2. Salmonella in peripheral lymph nodes of healthy cattle at slaughter. Beef carcass lymph nodes have been identified as a potential source of human exposure to Salmonella when fat trim containing these nodes is mixed with lean trim and incorporated into ground beef. To more fully characterize this possible contamination route, ARS researchers at Clay Center, Nebraska, in collaboration with researchers from Texas Tech University in Lubbock, Texas, and commercial industry partners, collected beef cattle peripheral lymph nodes from healthy feedlot cattle at slaughter, and from healthy cattle culled from breeding herds. Salmonella was recovered from 5.6% of all cattle lymph nodes across all cattle sources, with 2.9% of all lymph nodes having a high enough level to be quantifiable. The majority (80.6%) of the Salmonella were neither resistant to any antimicrobial agents, nor of serotypes commonly reported by the CDC in human disease. The results of this study increase our understanding of the sources of Salmonella contamination of beef products and shed light on transmission dynamics that may be useful in targeting interventions to prevent foodborne illness resulting from contaminated beef.
3. Surface pH of fresh beef as a parameter to validate effectiveness of lactic acid treatment against Escherichia O157:H7 and Salmonella. The food safety system implemented by beef processors includes use of antimicrobials such as lactic acid sprayed on beef carcasses to mitigate bacterial contamination. Antimicrobial interventions used by beef processors are required to be validated under the actual conditions used, however antimicrobial intervention sprays are applied under many different parameters (concentration, spray volume and pressure, etc.) making validation studies for commercial beef processors cumbersome and expensive. ARS researchers at Clay Center, Nebraska, conducted a study to determine if surface pH of a beef carcass after applying lactic acid could be used as an effective and inexpensive measurement of antimicrobial efficacy and reduction of pathogenic bacteria if present. Results indicated that carcass surface pH was very effective in validating reductions of both E. coli O157:H7 and Salmonella on beef carcasses. Therefore, surface pH can now be used by the beef processing industry to efficiently validate the effectiveness of lactic acid intervention for pathogen reduction in beef. This new practice can improve food safety in the beef industry while reducing costs to beef processors.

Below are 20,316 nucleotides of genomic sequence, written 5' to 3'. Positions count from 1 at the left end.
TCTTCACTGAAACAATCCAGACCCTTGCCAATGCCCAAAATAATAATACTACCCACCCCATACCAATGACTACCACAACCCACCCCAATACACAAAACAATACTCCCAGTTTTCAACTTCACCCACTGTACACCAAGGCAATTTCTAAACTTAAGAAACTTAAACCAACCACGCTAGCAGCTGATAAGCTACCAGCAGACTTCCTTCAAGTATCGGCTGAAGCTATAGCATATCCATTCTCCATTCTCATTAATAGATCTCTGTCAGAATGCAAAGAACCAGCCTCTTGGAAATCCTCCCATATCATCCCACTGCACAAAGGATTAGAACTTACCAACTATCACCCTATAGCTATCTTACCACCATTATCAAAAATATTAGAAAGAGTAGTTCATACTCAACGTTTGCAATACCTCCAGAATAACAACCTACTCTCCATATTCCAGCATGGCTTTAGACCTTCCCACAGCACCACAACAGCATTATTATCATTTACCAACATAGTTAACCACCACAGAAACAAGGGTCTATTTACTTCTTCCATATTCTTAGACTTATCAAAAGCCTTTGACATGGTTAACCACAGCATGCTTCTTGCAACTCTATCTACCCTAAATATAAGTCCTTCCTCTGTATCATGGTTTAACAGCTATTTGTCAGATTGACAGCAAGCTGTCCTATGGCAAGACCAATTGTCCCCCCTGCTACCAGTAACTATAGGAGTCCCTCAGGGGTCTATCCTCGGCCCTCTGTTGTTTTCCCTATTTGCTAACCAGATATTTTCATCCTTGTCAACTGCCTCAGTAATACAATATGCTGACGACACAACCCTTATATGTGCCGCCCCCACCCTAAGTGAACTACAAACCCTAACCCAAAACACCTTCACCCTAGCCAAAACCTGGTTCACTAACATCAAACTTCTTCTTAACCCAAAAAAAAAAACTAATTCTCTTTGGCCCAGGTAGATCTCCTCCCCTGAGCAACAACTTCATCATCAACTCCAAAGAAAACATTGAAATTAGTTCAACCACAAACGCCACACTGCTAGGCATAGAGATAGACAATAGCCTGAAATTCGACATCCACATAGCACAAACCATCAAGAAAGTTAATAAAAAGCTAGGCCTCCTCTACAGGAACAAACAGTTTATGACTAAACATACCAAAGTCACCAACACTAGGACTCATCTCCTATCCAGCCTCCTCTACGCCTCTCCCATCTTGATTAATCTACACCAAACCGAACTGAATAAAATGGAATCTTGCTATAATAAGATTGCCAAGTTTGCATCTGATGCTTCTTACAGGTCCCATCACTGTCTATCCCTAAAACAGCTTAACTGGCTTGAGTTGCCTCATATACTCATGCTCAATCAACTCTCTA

Vikram, A., Rovira, P., Agga, G.E., Arthur, T.M., Bosilevac, J.M., Wheeler, T.L., Morley, P., Belk, K., Schmidt, J.W. 2017. Impact of "raised without antibiotics" beef cattle production practices on occurrences of antimicrobial resistance. Applied and Environmental Microbiology. 83:e01682-17. https://doi.org/10.1128/AEM.01682-17.
Kalchayanand, N., Arthur, T.M., Bosilevac, J.M., Schmidt, J.W., Shackelford, S.D., Brown, T., Wheeler, T.L. 2018. Surface pH of fresh beef as a parameter to validate effectiveness of lactic acid treatment against Escherichia O157:H7 and Salmonella. Journal of Food Protection. 81(7):1126-1133. https://doi.org/10.4315/0362-028X.JFP-17-469.
Vikram, A., Schmidt, J.W. 2018. Functional blaKPC-2 sequences are present in U.S. beef cattle feces regardless of antibiotic use. Foodborne Pathogens and Disease. 15(7):444-448. https://doi.org/10.1089/fpd.2017.2406.